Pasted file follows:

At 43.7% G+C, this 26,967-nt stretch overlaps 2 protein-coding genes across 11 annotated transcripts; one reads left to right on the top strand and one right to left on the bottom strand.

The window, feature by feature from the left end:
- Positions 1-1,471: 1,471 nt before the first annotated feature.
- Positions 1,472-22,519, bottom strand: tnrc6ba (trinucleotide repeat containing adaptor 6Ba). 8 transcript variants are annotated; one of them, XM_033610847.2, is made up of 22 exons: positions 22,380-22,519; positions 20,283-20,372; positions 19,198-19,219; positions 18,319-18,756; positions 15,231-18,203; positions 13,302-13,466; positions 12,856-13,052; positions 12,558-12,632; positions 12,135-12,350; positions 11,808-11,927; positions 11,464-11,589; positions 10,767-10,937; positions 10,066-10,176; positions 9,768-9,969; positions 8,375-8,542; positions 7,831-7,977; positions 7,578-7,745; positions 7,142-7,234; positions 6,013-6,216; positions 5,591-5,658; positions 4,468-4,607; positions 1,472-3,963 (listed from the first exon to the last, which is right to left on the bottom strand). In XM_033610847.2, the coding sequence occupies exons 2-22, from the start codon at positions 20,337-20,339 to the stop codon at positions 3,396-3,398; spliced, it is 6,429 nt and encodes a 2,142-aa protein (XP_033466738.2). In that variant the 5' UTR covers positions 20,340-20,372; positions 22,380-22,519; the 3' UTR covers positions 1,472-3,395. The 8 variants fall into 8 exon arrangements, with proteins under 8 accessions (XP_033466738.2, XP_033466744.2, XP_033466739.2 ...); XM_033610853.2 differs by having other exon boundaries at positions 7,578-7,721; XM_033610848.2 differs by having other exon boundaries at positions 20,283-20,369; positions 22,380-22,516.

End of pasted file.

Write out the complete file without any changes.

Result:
At 43.7% G+C, this 26,967-nt stretch overlaps 2 protein-coding genes across 11 annotated transcripts; one reads left to right on the top strand and one right to left on the bottom strand.

The window, feature by feature from the left end:
- Positions 1-1,471: 1,471 nt before the first annotated feature.
- Positions 1,472-22,519, bottom strand: tnrc6ba (trinucleotide repeat containing adaptor 6Ba). 8 transcript variants are annotated; one of them, XM_033610847.2, is made up of 22 exons: positions 22,380-22,519; positions 20,283-20,372; positions 19,198-19,219; positions 18,319-18,756; positions 15,231-18,203; positions 13,302-13,466; positions 12,856-13,052; positions 12,558-12,632; positions 12,135-12,350; positions 11,808-11,927; positions 11,464-11,589; positions 10,767-10,937; positions 10,066-10,176; positions 9,768-9,969; positions 8,375-8,542; positions 7,831-7,977; positions 7,578-7,745; positions 7,142-7,234; positions 6,013-6,216; positions 5,591-5,658; positions 4,468-4,607; positions 1,472-3,963 (listed from the first exon to the last, which is right to left on the bottom strand). In XM_033610847.2, the coding sequence occupies exons 2-22, from the start codon at positions 20,337-20,339 to the stop codon at positions 3,396-3,398; spliced, it is 6,429 nt and encodes a 2,142-aa protein (XP_033466738.2). In that variant the 5' UTR covers positions 20,340-20,372; positions 22,380-22,519; the 3' UTR covers positions 1,472-3,395. The 8 variants fall into 8 exon arrangements, with proteins under 8 accessions (XP_033466738.2, XP_033466744.2, XP_033466739.2 ...); XM_033610853.2 differs by having other exon boundaries at positions 7,578-7,721; XM_033610848.2 differs by having other exon boundaries at positions 20,283-20,369; positions 22,380-22,516.